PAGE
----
The problem is when you combine these two effects: if drone strikes destabilize already volatile regions and delegitimize what partners we have, it will likely lead to more instability in the long run.

These issues are part of what I was trying to get at in these two posts. Let’s hope that with such institutions as Stanford and NYU raising similar issues, we can finally include these larger issues in the discussion about drones.

11 replies
  1. BSbafflesbrains says:

    I still don’t understand how National Sovereignty isn’t the big issue. If we flew a piloted A-10 Warthog into Pakistan and shot missiles at “suspected” terrorists it would violate their sovereignty. How is it acceptable for the World (U.N. included) just because we remove the human pilot from the plane and put him in a remote location. Can Iran send an armed drone to Israel?

  2. What Constitution says:

    Noting the origin of this report as being Stanford and NYU law schools, just how is this going to be tossed off as biased by the Serious Pundits? I know — it will be “because” those institutions are such known leftist environments. After all, isn’t Stanford where that Hoover Institute spews its leftist economic bile, and that wacko Condoleeza Rice was/is?

    It will happen. After all, some very similar conclusions were reached by career Pentagon generals in a report provided to Rumsfeld back in 2004 — “they don’t ‘hate us for our freedoms’, they hate us for our policies” — and that somehow fell off the radar pretty quick.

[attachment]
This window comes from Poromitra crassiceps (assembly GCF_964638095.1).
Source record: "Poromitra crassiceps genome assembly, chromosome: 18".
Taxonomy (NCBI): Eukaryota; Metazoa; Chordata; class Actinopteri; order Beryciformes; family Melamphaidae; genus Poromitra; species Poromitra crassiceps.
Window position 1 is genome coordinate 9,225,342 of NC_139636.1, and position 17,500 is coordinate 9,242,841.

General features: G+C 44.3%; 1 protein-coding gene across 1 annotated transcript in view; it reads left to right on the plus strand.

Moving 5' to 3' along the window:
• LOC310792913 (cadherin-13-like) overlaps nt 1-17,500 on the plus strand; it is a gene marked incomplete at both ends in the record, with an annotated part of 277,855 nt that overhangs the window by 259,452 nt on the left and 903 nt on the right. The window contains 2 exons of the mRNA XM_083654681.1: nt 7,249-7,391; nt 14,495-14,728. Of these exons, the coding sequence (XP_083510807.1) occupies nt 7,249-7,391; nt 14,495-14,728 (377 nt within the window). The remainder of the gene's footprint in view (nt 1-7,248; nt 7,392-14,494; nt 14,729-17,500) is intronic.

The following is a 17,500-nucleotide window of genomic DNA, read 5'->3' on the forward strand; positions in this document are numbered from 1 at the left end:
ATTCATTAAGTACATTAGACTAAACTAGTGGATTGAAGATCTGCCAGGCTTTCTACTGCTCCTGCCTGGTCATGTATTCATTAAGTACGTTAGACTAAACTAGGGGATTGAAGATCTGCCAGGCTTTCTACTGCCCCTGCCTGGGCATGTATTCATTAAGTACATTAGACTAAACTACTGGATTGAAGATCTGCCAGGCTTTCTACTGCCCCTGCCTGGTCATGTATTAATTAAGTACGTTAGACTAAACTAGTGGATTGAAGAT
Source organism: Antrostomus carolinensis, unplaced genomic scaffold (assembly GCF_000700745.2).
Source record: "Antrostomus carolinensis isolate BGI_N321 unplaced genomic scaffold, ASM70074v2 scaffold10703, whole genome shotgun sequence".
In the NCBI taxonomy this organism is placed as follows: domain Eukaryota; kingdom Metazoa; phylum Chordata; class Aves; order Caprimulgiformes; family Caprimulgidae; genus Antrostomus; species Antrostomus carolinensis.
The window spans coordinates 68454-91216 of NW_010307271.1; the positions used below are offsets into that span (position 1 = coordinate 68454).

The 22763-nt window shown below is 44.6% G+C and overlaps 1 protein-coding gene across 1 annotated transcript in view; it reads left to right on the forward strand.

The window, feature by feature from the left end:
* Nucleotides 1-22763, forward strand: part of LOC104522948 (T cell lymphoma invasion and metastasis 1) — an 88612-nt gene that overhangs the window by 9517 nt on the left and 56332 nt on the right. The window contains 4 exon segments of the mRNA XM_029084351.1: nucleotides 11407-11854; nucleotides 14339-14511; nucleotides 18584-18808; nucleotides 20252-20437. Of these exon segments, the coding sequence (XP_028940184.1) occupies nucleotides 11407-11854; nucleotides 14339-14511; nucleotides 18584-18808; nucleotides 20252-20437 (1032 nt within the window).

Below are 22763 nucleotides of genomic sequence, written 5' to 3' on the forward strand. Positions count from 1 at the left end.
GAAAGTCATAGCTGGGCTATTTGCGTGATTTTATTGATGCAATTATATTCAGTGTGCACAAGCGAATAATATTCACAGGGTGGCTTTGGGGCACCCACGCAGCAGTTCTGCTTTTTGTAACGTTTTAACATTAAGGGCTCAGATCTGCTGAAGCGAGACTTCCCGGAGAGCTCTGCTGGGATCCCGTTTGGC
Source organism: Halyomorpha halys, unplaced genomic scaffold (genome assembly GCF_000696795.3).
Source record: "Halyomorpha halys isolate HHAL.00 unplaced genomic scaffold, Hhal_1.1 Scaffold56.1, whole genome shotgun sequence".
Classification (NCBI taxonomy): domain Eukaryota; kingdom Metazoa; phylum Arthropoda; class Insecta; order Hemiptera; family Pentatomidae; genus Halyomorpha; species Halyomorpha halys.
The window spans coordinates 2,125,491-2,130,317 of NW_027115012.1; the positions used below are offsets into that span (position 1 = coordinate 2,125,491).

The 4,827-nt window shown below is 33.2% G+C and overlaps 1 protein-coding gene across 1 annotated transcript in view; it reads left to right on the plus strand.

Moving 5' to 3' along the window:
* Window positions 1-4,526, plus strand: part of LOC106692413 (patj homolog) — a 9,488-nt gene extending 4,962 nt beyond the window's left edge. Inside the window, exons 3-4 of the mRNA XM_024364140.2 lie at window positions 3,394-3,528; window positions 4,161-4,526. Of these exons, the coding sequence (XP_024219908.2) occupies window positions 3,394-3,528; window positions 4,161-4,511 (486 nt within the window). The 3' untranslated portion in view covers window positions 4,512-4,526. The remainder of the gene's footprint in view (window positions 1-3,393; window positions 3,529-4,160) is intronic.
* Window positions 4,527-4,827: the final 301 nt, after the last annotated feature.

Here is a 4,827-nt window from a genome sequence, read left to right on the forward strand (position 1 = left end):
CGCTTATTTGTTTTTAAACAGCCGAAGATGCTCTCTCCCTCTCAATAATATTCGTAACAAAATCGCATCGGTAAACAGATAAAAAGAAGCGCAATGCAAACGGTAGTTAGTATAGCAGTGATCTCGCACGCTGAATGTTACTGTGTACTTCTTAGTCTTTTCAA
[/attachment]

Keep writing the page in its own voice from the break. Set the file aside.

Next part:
So this must, just must, be a misguided leftist shrill Unamurikin diatribe, right? And indeed, am I correct in understanding that the last paragraph of this Stanford/NYU schtick actually quotes none other than Glenn Greenwald, asking his standard attention-grabbing irrelevancy question of if the President can assassinate anybody on his own whim, what can’t he do? Sheesh, like that’s an important thought.

    Obviously, we must keep this up until they like us, then we can leave.

  3. transparency, aww says:

    Or if you don’t want to turn into a bleached skeleton waiting for transparency from this duplicitous administration, the other way to get a full accounting is a UNSC referral of war crimes charges to the International Criminal Court. Pakistan has already charged aggression, a crime against peace, and planned and programmatic US killing of civilians make this a crime of concern to the international community – as Putin said, “No one is safe.” The US would veto the referral, of course, but it could then followed up with a supportive Uniting for Peace resolution in the GA.

  4. OrionATL says: